Psychology Dictionary of Arguments

Home Screenshot Tabelle Begriffe

Interpretation: A) making statements about other statements, whereby the new statements of the vocabulary make use of the original statements and possibly introduce new vocabulary. If no new vocabulary is introduced, new information can be obtained by changing the syntactic elements.
B) In logic, the insertion of values (objects) instead of the constants or free variables.

Annotation: The above characterizations of concepts are neither definitions nor exhausting presentations of problems related to them. Instead, they are intended to give a short introduction to the contributions below. – Lexicon of Arguments.

Author Concept Summary/Quotes Sources

Karl Marx on Interpretation - Dictionary of Arguments

Gaus I 19
Interpretation/Marx/Ball: Marx famously remarked that ‘the ideas of the ruling class are in every epoch the ruling ideas’ (Marx and Engels, 1947: 39)(1). That is, the dominant or mainstream ideas of any era are those that serve the interests of the dominant class, largely by legitimating their pre-eminent position in society. So it comes as no surprise, Marxists say, that in slave-owning societies slavery is portrayed and widely regarded as normal and natural (...).
, >Marxism, >Interest.
Gaus I 20
Ideology/Marx: inefficient. Ideas - including those to be found in works of political theory - combine to form a more or less consistent set or system of ideas that Marx calls an ‘ideology’. The point and purpose of any ideology is to lend legitimacy to the rule of the dominant class. Thus ideologies serve as smokescreens, hiding tawdry reality from a credulous public, and presenting a rosy – albeit false – picture of a society that treats all its members fairly, that rewards the deserving and punishes the undeserving, and distributes valued goods in a just and equitable manner.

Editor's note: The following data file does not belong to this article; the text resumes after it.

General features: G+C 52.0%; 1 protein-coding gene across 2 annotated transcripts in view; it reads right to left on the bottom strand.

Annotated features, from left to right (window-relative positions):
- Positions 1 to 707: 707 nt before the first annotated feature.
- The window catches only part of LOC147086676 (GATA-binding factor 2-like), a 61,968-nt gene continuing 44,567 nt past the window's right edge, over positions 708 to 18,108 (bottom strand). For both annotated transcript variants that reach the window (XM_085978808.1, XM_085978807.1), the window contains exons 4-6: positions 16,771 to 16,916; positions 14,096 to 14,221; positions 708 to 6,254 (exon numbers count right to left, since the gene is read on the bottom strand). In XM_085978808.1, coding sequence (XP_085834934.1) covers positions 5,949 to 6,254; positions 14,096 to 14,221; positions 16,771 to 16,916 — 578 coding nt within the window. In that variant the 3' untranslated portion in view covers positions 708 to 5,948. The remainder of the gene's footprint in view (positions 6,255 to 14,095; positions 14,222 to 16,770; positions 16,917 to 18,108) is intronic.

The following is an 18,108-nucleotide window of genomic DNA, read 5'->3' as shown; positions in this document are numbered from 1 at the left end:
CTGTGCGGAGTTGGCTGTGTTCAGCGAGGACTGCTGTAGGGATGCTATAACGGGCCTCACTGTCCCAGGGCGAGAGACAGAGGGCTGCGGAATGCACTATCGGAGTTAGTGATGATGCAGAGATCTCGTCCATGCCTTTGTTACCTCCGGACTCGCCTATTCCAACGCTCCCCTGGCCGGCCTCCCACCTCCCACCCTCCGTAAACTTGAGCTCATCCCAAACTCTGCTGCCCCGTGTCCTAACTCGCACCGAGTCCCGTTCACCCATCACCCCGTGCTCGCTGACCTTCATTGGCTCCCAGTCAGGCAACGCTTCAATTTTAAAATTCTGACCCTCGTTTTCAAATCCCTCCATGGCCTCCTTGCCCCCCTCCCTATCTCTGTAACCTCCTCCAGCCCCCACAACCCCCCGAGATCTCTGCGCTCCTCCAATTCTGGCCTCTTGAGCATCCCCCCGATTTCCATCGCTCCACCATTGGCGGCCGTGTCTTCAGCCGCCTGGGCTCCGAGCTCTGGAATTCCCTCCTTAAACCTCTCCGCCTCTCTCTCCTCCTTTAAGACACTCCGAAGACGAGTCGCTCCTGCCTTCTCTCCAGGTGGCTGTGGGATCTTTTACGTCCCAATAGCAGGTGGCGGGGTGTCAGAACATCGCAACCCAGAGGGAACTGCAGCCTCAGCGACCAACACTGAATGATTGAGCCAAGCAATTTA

Interpretation/Marxism: For a Marxist, then, the task of textual interpretation is to get behind appearances, to uncover the reality they obscure, and to expose what Marx calls ‘the illusion of that epoch’ (1947: 30)(2).
Today: This general approach, which is now sometimes called ‘the hermeneutics of suspicion’, takes no statement at face value but views it as a stratagem or move in a game whose point is to obscure reality and legitimize existing power relations.
Cf. >Hermeneutics.
Adequacy: An adequate or good interpretation is one that performs the function of ‘ideology critique’ – that is, penetrates the veil of illusion and brings us closer to unveiling and exposing a heretofore hidden socio-economic reality. >Interpretation/Macpherson.

1. Marx, Karl and Friedrich Engels (1947) The German Ideology. New York: International. p. 39.
2. Ibid. p. 30.

Ball, Terence. 2004. „History and the Interpretation of Texts“. In: Gaus, Gerald F. 2004. Handbook of Political Theory. SAGE Publications.

Explanation of symbols: Roman numerals indicate the source, arabic numerals indicate the page number. The corresponding books are indicated on the right hand side. ((s)…): Comment by the sender of the contribution. Translations: Dictionary of Arguments
The note [Concept/Author], [Author1]Vs[Author2] or [Author]Vs[term] resp. "problem:"/"solution:", "old:"/"new:" and "thesis:" is an addition from the Dictionary of Arguments. If a German edition is specified, the page numbers refer to this edition.

Marx I
Karl Marx
Das Kapital, Kritik der politische Ökonomie Berlin 1957

Gaus I
Gerald F. Gaus
Chandran Kukathas
Handbook of Political Theory London 2004

Send Link
> Counter arguments against Marx
> Counter arguments in relation to Interpretation

Authors A   B   C   D   E   F   G   H   I   J   K   L   M   N   O   P   Q   R   S   T   U   V   W   Z  

Concepts A   B   C   D   E   F   G   H   I   J   K   L   M   N   O   P   Q   R   S   T   U   V   W   Y   Z